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Bill Cosby was never the man, the icon, the protector and illustrator of black culture, the guide, the genius we have created in our minds.

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Vault Release: Davis, Montgomery, and Ellington

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Aquarium Drunkard has highlighted some incredible recent vault releases from the jazz masters, including archival footage that definitely merits a listen. From Miles Davis there’s a Bootleg Series spanning live performances from 1955–1975: four CDs of unreleased material of Davis at Newport Jazz Festivals over the years. Resonance Records is putting out an early pre-fame […]

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Sound & Vision: Dana Nielsen

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GRAMMY-nominated mixer, engineer, producer, and musician Dana Nielsen talks about his career, his music, and his new collaboration with Crown and the M.O.B., All Rise, which he co-produced.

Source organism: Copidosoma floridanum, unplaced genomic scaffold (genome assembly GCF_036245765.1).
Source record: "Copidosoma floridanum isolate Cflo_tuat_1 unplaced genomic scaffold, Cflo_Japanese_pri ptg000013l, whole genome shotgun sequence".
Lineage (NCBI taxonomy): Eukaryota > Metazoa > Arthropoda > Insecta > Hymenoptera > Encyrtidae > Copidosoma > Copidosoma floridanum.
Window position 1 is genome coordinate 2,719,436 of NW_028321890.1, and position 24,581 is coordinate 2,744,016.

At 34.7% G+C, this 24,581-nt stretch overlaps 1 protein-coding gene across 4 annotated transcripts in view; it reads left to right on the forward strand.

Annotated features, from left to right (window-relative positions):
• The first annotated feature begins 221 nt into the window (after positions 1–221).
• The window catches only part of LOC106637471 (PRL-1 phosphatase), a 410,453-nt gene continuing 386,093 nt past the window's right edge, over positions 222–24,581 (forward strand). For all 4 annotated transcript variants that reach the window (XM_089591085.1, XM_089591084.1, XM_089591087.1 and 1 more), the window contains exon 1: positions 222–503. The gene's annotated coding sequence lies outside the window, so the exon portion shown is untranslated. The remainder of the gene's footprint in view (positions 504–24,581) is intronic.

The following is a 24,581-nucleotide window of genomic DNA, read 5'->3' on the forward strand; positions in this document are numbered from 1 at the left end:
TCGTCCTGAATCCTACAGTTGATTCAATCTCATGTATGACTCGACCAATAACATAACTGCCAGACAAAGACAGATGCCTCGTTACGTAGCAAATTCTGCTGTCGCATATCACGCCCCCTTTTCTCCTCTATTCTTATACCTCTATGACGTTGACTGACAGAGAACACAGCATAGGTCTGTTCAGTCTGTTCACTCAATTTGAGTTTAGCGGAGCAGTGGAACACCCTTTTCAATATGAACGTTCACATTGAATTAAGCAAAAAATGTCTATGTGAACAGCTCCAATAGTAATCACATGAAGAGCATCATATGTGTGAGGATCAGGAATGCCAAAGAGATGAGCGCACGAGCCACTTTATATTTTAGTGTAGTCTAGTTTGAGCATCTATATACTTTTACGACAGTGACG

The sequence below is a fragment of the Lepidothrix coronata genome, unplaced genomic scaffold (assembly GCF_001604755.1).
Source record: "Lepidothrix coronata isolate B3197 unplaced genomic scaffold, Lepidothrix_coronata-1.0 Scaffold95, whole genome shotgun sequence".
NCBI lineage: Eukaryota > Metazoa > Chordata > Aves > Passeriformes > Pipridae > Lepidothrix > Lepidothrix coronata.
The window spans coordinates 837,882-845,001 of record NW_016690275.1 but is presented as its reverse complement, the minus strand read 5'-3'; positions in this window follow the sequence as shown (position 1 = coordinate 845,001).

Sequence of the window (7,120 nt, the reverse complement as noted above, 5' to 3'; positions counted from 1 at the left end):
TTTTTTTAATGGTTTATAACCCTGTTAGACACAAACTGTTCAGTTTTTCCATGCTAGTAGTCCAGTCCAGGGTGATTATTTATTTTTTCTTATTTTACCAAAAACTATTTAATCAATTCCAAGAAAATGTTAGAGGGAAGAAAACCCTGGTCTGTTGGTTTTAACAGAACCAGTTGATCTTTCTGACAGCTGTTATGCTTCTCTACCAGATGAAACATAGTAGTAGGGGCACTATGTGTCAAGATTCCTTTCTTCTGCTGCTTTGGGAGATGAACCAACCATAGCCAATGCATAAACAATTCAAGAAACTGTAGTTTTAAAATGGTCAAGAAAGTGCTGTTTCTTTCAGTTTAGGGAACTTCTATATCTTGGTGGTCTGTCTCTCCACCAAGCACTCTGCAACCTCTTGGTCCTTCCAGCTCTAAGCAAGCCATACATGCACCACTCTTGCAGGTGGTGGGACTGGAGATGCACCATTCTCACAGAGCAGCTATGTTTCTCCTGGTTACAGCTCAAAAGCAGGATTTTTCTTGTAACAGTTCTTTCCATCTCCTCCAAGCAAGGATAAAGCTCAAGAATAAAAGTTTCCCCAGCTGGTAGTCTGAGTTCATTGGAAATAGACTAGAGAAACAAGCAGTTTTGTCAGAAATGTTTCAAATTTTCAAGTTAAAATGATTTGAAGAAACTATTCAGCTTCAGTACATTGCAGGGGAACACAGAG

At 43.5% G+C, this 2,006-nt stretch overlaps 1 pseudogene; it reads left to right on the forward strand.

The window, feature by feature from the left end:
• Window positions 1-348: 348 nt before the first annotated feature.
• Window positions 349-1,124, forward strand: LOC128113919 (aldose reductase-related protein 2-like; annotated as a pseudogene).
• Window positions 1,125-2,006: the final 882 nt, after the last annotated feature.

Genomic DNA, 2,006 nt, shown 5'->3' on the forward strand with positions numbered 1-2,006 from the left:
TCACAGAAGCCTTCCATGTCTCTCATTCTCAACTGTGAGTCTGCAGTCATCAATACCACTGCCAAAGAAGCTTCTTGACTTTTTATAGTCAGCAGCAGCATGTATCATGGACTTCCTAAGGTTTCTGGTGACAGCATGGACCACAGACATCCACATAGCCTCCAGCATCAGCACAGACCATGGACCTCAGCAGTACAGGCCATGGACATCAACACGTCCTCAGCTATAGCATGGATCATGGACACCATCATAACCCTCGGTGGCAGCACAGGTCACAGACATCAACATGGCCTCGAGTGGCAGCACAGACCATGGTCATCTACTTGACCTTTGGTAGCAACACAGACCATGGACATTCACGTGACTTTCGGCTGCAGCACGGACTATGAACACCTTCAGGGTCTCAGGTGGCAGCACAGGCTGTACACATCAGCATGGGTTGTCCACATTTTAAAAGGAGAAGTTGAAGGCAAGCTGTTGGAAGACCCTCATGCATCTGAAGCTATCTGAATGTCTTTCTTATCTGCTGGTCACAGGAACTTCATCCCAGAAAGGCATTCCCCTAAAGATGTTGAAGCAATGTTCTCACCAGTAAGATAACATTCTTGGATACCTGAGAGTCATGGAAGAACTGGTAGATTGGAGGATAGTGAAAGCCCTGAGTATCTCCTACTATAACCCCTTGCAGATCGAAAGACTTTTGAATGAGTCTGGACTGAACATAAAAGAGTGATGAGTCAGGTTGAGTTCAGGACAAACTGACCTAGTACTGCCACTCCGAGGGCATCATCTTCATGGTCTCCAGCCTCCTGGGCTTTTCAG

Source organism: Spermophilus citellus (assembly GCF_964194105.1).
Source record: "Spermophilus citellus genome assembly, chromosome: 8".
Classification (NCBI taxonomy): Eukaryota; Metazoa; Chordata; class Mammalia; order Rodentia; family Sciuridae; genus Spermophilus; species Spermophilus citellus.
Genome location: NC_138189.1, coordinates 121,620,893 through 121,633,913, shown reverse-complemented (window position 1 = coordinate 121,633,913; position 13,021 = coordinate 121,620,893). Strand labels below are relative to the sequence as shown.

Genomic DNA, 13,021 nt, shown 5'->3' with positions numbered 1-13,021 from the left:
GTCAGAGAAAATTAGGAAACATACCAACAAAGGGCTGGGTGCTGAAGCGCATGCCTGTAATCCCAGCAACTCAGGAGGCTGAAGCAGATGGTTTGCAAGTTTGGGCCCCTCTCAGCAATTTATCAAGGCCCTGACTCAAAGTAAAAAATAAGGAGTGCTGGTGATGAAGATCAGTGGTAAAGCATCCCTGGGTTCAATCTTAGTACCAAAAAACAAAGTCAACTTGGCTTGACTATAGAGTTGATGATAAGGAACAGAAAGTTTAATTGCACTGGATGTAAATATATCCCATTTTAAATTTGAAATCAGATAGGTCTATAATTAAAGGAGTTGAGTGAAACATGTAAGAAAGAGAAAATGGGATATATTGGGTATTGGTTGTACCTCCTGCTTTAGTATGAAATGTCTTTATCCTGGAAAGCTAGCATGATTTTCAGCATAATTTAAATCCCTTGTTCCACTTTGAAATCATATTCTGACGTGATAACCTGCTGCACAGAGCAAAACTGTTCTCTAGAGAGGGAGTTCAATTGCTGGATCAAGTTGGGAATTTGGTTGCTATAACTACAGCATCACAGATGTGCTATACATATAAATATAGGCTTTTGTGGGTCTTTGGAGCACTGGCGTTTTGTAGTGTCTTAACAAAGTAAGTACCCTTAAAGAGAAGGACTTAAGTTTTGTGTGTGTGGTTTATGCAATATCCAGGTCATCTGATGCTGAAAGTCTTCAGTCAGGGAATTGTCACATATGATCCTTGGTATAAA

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Soundtrack to the Shaft Movie of Your Dreams

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Aquarium Drunkard recently released its second mix in collaboration with Peer Schouten, a Copenhagen-based DJ and record collector. Titled Shaft’s Old Man: An Imaginary Soul Jazz Soundtrack, the mixtape is divided into an intro and six acts, delineating the major plot points and themes of the imaginary spy film it sonically scripts. This is the kind of […]

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Remembering Ornette Coleman

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Jazz pioneer Ornette Coleman passed away last week at age 85, and the intervening days have yielded some truly beautiful pieces on the Pulitzer Prize-winning musician. The New Yorker published a comprehensive article on Coleman’s career and revolutionary approach to improvisation, following his influence on jazz as it bled into literature, citing a reference to […]